Liberal Democrats debate Health Bill – we must find a dignified withdrawal strategy

Andrew George (Liberal Democrat MP on the Health Select Committee) will continue his consistent opposition to the Government’s Health Bill, in spite of further concessions to the Liberal Democrats in the Lords this week.

He congratulated his Liberal Democrat colleagues in the House of Lords for securing important concessions which make the Bill “less bad” but argues that the Bill is still “not good enough” to be unleashed on the NHS.

Before travelling to the Liberal Democrat Conference in Gateshead this weekend, Mr George said:

“Liberal Democrats both in the Commons – during last year’s pause – and in the Lords have successfully secured important concessions to the Government’s Health Bill. All should be congratulated on making the Bill less bad.

“Those who have spent hundreds of hours toiling over the 500 page Bill and negotiating amendments will, of course, not take kindly to being told that all their efforts still do not make the Bill good enough for it to be unleashed on the NHS.

“It is not just that the Bill misses the opportunity to create a more genuinely accountable service which is properly integrated with social care, it is that it risks creating a National Health Service which will be driven more by concern for private profit than for patient care.

“Amendments I tabled last year sought to protect the NHS from the forces in the Bill which would fragment essential services. Collaboration between clinicians should trump competition between them.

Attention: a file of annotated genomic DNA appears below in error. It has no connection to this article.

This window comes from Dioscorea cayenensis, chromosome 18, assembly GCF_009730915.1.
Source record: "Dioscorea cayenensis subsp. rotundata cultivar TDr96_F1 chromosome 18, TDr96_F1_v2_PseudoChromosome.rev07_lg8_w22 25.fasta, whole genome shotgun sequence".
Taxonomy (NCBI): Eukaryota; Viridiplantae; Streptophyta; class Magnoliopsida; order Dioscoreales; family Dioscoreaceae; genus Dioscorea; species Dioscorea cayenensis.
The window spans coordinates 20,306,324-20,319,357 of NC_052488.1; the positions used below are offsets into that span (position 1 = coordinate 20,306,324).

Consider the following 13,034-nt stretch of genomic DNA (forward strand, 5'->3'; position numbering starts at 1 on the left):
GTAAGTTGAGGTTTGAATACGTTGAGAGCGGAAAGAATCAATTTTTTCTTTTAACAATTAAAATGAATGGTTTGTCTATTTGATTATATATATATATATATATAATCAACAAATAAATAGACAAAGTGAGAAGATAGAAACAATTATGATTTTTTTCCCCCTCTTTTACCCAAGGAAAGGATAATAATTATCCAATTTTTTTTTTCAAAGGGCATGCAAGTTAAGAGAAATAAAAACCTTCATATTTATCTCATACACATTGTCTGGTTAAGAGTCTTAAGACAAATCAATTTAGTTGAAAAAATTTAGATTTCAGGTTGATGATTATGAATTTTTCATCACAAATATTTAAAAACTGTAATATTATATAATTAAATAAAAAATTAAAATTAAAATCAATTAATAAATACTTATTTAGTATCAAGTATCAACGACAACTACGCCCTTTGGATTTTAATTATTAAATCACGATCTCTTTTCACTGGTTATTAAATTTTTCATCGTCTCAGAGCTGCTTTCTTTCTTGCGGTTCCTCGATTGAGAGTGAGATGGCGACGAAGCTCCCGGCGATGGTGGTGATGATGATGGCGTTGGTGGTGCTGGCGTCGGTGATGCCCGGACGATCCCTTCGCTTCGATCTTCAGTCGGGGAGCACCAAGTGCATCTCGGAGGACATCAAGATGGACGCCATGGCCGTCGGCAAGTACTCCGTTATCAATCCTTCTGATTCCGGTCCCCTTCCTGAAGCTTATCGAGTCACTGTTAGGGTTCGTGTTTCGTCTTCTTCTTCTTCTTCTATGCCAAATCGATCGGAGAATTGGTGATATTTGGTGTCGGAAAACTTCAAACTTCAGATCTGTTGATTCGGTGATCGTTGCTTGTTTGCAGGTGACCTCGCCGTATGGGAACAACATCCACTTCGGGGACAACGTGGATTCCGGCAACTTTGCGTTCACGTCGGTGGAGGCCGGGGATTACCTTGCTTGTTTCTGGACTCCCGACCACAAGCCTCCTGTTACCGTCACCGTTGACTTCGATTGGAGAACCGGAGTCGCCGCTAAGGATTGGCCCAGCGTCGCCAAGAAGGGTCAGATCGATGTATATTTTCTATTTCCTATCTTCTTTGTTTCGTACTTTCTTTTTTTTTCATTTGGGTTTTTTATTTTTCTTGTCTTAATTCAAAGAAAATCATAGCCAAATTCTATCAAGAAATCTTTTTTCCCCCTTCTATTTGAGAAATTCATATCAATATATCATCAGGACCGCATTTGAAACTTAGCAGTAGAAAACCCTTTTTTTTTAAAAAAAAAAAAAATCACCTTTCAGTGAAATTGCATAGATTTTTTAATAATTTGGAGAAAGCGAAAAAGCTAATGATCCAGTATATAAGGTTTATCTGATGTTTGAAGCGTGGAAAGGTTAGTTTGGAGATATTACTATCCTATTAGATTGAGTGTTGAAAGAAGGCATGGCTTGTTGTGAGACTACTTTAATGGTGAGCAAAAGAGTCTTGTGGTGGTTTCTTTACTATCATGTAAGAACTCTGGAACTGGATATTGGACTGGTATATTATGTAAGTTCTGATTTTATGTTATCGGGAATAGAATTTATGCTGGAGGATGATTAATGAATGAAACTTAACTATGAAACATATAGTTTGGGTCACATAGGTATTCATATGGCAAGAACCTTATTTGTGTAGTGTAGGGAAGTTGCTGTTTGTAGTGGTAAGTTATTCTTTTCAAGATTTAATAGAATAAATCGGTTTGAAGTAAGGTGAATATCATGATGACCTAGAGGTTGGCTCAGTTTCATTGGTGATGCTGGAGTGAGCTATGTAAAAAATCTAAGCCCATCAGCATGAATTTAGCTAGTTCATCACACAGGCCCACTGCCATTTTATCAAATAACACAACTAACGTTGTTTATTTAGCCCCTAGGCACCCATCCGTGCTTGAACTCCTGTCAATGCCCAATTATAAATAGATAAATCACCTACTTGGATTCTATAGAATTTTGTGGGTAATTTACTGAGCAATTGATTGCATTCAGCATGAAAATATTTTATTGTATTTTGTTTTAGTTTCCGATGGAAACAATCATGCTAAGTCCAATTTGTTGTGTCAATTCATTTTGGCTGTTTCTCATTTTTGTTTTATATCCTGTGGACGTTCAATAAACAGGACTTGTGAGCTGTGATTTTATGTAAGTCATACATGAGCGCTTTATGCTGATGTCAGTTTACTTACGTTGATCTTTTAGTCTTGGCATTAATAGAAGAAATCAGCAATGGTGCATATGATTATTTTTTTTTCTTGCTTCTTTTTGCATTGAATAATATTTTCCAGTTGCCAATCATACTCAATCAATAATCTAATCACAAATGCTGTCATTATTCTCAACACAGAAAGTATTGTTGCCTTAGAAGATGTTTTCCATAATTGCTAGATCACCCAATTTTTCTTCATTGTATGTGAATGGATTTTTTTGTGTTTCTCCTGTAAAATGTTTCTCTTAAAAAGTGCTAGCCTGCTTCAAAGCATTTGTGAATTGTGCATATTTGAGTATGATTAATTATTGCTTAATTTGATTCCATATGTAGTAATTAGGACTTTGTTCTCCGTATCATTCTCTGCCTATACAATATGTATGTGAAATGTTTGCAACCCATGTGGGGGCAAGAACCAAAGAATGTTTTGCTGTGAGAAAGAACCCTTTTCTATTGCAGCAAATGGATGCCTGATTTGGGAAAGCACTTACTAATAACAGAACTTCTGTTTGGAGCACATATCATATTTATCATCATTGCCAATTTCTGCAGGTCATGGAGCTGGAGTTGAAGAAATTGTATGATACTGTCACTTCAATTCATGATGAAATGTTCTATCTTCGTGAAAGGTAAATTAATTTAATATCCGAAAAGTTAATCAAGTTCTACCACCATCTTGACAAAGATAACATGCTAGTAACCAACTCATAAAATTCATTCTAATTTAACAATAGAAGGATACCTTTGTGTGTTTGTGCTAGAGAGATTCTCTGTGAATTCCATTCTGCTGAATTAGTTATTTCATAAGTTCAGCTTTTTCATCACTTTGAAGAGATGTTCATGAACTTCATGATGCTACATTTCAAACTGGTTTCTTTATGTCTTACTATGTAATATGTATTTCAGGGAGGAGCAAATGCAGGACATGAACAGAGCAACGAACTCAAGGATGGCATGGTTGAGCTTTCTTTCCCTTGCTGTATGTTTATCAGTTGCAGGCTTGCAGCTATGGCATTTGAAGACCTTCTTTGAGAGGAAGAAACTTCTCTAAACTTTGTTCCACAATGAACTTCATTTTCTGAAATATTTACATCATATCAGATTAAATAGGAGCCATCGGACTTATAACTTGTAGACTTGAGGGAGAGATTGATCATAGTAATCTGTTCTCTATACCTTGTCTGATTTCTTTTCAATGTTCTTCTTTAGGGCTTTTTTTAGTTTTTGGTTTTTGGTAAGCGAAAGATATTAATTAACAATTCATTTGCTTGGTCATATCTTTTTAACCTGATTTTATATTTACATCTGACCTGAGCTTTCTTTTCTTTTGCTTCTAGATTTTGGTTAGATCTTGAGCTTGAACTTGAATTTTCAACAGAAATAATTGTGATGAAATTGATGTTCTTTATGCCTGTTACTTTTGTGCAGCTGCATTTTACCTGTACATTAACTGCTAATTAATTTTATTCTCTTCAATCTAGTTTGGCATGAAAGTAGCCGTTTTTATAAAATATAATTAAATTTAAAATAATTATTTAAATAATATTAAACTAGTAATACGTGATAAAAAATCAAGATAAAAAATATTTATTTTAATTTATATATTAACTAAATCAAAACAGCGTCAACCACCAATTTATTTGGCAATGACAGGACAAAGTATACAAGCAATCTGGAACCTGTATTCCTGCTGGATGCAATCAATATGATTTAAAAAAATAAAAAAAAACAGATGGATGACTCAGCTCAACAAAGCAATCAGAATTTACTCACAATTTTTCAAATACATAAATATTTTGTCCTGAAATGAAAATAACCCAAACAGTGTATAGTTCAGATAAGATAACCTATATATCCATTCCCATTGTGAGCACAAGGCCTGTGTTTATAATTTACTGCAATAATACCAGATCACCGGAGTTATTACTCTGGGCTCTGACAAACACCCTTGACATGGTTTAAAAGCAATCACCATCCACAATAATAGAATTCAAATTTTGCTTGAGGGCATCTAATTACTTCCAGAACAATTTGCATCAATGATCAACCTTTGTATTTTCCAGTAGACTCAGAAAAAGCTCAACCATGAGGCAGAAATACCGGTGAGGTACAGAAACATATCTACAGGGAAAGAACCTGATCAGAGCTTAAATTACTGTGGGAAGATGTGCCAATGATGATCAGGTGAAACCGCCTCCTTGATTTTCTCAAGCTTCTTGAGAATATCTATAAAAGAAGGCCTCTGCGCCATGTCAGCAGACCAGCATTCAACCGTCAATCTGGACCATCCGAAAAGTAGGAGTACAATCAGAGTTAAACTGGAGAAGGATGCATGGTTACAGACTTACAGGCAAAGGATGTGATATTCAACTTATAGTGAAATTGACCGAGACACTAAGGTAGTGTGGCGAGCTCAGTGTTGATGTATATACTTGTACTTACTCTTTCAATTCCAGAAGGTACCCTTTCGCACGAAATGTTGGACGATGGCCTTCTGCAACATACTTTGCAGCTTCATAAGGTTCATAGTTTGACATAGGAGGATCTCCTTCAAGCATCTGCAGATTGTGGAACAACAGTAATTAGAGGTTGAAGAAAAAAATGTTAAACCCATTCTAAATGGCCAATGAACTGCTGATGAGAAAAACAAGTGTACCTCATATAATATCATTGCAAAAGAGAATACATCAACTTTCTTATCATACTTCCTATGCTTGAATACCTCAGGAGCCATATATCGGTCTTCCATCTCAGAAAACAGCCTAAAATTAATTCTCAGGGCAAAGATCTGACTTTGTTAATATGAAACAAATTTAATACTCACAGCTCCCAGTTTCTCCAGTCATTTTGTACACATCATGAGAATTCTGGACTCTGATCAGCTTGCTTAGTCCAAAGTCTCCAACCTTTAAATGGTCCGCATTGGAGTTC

“However, the Government’s line remains the same in spite of the concessions this week. Ministers see “collaboration” as tantamount to “collusion”, whereas “competition” is seen as having the virtue of “enhancing patient choice”.

“Worthy, logical and welcome amendments and improvements to the Bill have not resulted in a change of course for Governmentpolicy.

“Tragically, the merits of any of the many arguments against it are not what will stop the Bill. Fearing “Humiliating climb down” headlines, any Government would resist the late withdrawal of a major plank of legislation simply because of the existence of the ‘political virility contest’ climate in Westminster.

“Keeping up the pressure – at the Liberal Democrat Conference and elsewhere – will help. But the only real chance of persuading the Government to withdraw the Bill (it cannot be defeated now in either the House of Commons or the House of Lords) is to create and offer the Government an honourable and dignified exit strategy. It may be down to the Royal Colleges, who have almost unanimously come out in opposition to the Bill, to call their own “summit” with the Prime Minister and the Health Secretary and offer them a dignified way out.”

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